Oracle's absorption of Sun is complete. Now that the European Commission has blessed the merger, the Oracle logo is proudly displayed to anyone who types "sun.com" into a browser. Yet if you visit mysql.com, you'll see hardly any mention of Sun, the company that purchased MySQL for $1 billion in 2008, and Oracle's logo is buried deep at the bottom of the pages.
It's almost as if the endless legal briefs, the hearings, the saber rattling, and the hand-wringing never happened. For the moment, database administrators, IT managers, and tiny Website operators everywhere continue with business as usual, leaving MySQL running on the servers and fielding the queries that come zipping in. Yet now that Oracle holds the keys to the MySQL copyright, the question remains: What does the future hold for the popular open source database -- and the organizations that rely on it?
The question is a tricky, and the answer depends heavily on MySQL's role in your business, the type of license you use, the amount you want to spend, what you want purchase, and who you plan to work with in the future. To further complicate matters, MySQL is one of the most prominent open source projects and businesses in the world, so any discussion about MySQL becomes a proxy for a debate about open source licenses such as the GPL (GNU Public License).
MySQL, today and tomorrow
There's good news for fans of MySQL: It won't be left to wither and die any time soon. Oracle has made very public assurances that it will spend more on developing the database than Sun ever did, at least for the next three years. The Community Edition will continue to see improvements, which will be released under the GPL at no charge with all of the source code.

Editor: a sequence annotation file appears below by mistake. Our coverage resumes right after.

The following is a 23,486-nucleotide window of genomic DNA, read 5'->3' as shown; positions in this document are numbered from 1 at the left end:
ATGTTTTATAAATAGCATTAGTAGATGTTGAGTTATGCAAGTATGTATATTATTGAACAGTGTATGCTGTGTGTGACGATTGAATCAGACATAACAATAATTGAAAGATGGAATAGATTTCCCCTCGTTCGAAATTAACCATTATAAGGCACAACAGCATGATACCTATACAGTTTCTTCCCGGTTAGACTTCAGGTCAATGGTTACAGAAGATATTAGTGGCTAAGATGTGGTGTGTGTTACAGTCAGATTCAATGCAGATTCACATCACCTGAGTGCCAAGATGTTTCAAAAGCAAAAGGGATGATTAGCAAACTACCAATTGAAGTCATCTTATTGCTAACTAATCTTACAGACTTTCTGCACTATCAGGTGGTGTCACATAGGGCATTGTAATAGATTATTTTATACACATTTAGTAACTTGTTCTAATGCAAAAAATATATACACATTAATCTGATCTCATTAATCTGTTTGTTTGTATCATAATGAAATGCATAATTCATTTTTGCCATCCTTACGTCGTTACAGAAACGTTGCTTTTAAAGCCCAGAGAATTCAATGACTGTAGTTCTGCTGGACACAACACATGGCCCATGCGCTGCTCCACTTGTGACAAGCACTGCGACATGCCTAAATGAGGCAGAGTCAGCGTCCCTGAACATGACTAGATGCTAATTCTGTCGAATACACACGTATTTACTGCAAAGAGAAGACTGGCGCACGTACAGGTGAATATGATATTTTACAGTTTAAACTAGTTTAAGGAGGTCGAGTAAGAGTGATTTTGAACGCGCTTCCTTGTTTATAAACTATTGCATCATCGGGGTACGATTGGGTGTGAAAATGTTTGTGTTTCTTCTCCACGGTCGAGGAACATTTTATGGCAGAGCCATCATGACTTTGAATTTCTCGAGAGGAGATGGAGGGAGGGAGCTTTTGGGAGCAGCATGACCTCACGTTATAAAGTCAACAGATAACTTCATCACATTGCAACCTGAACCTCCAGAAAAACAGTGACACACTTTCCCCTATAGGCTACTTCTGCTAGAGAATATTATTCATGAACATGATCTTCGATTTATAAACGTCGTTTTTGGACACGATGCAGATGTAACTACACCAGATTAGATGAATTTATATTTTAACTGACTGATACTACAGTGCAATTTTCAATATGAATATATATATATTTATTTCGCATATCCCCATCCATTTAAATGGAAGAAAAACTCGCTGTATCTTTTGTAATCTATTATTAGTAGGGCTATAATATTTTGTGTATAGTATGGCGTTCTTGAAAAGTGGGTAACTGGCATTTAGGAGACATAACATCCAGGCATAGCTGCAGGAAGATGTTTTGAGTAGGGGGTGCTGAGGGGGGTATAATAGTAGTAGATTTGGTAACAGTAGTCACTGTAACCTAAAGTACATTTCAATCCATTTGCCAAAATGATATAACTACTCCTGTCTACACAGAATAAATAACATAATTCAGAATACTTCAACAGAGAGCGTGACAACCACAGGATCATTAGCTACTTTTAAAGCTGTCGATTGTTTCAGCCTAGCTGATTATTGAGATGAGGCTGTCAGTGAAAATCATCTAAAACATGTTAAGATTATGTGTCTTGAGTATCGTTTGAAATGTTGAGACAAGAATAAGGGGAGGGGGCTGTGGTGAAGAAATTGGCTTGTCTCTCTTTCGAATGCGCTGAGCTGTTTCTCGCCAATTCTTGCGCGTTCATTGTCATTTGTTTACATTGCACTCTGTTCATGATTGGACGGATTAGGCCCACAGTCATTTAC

These assurances suggest that the average MySQL user won't need to think about whether or not to drop MySQL for the next few years. If you're happy with your version of the database, you will be able to keep running it -- as long as you have a compiler.
There's some good historical evidence that Oracle will make it easy to continue using MySQL without a compiler. One developer, who is familiar with how Oracle nurtured Sleepycat after purchasing the open source database company, said the deal worked out wonderfully for everyone. There are now more engineers than ever, and the company never changed the licenses.
"It's four years later and we're almost all still here," said one developer who isn't allowed to speak publicly for Oracle. "People are still engaged and happy. Oracle is an excellent engineering organization."
Assurances such as these aren't enough to calm everyone's nerves. The very fact that MySQL's Website is so distinct (unlike Sleepycat.com, which redirects to the Oracle Website) may be more than an oversight. Oracle executives know just how tumultuous the journey has been for MySQL. Marching right in and redirecting mysql.com to oracle.com would upset people who are still brooding after the purchase of Sun.